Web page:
Bloodhound, the tracker dog

Bloodhounds have extraordinary sense of smell and are great trackers.  Extremely efficient at pursuing scents often leading them to their quarry hundreds of miles away.  This breed has its traces from about 600 BC and is believed to be descendent of St Hubert Hound.

The Bloodhound has an amazing sense of smell.  A purebred can detect, identify and process the scent emitted by just one or two cells. The construction of the nasal chambers of a Bloodhound’s nose is distinctive with unique placement of the olfactory receptor cells.  A typical Bloodhound has close to 4 billion receptor cells that aid in mapping a pattern.   A human being has just a 100 million.  Researchers believe, the folds around its neck and the wrinkled flesh under its lips, help in holding the surrounding air, while the nose is busy  scenting.  They also believe his functional drooping ears help to trap, hold and absorb the surrounding air.  This helps the nose to lock on to the scent, identify chemical odours, and map solitary patterns.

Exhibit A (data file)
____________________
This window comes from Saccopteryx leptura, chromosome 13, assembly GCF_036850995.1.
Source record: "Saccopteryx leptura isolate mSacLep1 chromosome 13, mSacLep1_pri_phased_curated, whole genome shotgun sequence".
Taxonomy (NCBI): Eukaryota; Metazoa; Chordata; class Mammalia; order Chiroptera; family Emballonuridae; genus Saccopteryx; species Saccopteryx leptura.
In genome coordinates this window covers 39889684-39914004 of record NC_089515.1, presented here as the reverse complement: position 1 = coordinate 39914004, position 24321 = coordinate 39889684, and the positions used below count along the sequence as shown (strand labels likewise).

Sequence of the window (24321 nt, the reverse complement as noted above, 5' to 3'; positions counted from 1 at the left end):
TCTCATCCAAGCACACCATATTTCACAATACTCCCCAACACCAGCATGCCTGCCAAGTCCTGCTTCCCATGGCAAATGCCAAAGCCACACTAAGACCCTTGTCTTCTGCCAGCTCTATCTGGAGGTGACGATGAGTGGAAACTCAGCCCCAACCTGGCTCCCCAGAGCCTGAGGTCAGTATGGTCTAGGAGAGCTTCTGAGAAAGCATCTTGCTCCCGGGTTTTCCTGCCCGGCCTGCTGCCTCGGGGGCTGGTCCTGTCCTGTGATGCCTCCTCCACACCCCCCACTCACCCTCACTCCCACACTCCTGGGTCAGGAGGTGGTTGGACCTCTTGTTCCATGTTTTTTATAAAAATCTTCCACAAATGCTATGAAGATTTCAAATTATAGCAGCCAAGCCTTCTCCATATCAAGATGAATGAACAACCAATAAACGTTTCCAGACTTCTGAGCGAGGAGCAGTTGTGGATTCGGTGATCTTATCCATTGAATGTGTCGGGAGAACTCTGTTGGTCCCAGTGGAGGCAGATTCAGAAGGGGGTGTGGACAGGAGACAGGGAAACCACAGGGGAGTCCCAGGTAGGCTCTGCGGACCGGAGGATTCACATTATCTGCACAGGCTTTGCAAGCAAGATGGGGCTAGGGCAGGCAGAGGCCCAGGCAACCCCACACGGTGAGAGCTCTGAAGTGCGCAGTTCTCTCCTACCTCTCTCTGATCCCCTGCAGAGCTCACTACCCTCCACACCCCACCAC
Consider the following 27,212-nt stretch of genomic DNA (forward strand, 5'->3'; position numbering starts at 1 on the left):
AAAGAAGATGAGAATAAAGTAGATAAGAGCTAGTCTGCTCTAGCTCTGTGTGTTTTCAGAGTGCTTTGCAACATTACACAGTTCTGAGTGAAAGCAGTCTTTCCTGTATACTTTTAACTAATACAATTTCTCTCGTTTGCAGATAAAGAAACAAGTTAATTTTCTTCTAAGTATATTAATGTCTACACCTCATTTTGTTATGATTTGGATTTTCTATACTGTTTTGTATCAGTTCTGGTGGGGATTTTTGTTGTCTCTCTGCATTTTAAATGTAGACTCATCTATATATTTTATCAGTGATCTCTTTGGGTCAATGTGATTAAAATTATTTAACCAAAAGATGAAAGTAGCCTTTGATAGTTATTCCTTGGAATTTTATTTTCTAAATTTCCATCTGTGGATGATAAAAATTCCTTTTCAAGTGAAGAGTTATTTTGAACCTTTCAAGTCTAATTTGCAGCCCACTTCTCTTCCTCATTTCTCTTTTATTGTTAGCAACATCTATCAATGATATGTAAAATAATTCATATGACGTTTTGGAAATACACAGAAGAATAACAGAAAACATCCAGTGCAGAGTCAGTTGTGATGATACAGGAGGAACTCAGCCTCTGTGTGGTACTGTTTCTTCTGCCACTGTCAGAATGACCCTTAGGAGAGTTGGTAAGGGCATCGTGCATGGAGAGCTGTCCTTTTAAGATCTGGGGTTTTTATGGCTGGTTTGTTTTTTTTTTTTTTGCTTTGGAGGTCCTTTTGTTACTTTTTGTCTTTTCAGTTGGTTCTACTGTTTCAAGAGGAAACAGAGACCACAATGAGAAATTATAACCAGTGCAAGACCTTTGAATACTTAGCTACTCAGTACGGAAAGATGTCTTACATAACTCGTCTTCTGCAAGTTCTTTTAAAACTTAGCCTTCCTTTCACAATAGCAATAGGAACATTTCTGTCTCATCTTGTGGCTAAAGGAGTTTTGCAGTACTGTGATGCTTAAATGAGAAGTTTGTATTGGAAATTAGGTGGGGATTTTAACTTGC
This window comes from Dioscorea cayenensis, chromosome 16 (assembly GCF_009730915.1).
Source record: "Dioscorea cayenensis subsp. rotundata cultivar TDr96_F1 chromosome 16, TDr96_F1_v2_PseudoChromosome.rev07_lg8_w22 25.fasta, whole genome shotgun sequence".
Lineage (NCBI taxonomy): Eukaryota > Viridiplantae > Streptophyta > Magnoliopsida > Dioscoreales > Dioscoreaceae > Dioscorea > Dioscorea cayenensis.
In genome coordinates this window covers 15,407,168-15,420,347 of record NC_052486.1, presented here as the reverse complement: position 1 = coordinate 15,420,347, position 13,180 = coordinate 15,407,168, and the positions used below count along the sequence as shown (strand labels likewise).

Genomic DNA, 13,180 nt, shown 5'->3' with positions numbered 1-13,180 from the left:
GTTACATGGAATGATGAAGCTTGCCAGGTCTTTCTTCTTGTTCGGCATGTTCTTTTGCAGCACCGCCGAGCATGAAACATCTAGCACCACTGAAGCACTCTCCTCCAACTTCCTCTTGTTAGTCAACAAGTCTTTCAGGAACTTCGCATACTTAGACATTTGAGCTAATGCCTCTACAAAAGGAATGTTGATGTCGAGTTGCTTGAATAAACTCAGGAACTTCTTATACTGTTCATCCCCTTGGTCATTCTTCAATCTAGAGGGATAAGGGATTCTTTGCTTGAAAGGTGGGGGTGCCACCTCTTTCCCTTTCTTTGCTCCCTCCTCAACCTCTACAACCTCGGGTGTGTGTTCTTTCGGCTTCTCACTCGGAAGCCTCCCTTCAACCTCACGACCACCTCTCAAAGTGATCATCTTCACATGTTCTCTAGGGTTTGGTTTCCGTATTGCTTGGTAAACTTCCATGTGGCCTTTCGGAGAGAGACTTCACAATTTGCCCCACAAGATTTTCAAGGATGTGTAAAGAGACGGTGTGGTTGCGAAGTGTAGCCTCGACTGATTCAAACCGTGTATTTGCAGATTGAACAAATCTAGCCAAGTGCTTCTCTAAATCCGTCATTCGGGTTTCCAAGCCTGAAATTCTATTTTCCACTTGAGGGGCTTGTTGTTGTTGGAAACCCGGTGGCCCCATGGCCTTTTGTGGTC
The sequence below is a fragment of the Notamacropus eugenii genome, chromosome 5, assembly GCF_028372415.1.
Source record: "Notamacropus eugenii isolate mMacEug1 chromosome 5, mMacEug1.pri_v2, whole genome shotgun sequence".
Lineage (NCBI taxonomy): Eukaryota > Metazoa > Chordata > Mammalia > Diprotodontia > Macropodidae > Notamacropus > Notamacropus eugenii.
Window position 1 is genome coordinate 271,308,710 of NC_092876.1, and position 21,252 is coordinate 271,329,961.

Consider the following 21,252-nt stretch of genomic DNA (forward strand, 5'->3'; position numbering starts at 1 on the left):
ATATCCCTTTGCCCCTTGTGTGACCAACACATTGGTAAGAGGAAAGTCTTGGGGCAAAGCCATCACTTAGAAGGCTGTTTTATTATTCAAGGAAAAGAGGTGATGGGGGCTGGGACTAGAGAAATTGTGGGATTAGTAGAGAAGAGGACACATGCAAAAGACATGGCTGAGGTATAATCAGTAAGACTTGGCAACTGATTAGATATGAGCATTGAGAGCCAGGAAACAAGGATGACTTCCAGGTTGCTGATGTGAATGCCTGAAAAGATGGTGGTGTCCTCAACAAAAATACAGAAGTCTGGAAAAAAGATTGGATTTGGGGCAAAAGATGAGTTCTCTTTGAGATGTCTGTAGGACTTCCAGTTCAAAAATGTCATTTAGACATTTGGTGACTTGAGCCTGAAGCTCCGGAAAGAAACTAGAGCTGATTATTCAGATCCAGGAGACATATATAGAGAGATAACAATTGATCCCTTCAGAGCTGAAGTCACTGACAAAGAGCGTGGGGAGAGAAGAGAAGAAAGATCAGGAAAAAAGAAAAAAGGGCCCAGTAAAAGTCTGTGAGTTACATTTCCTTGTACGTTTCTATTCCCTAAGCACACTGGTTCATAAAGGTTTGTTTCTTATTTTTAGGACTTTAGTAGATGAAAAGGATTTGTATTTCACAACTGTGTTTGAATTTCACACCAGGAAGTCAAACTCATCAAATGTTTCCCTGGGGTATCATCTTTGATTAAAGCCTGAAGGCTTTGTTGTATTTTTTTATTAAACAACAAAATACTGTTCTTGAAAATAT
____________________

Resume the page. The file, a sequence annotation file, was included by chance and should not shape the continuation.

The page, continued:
Dogs are good friends to human beings.  Bloodhound definitely is one of the best suited to be a pet dog. Many agencies around the world prefer a Bloodhound to track criminals and assist in various investigations. They also realize it takes time to train a bloodhound.  Though an ideal family pet, like with all other pet dogs, someone should watch a Bloodhound, when he is around small kids.

Bloodhound the tracker

Bloodhound the tracker

A dog’s life span varies widely. Dogs of different breed’s median life span are between ten to 13 years. A study of the Bloodhound life span pegged it at about eight years.  With the help of proper diet and good exercise a Bloodhound’s median life span of eight years can be maximized further.  A good trainer who can design proper training routines can help the Bloodhound live longer.

A genteel breed, the Bloodhound is quite affectionate towards its owner. Bloodhound loves his ‘trainer’. Bloodhound, the best known tracking dog may be difficult to handle on a leash. His lively nature helps in beginning the training at a tender age of three months. Some trainers wait until he is eighteen months. Lavish praise subsequent to a given task usually after a successful tracking makes him extremely happy.

Words 386
Image courtesy: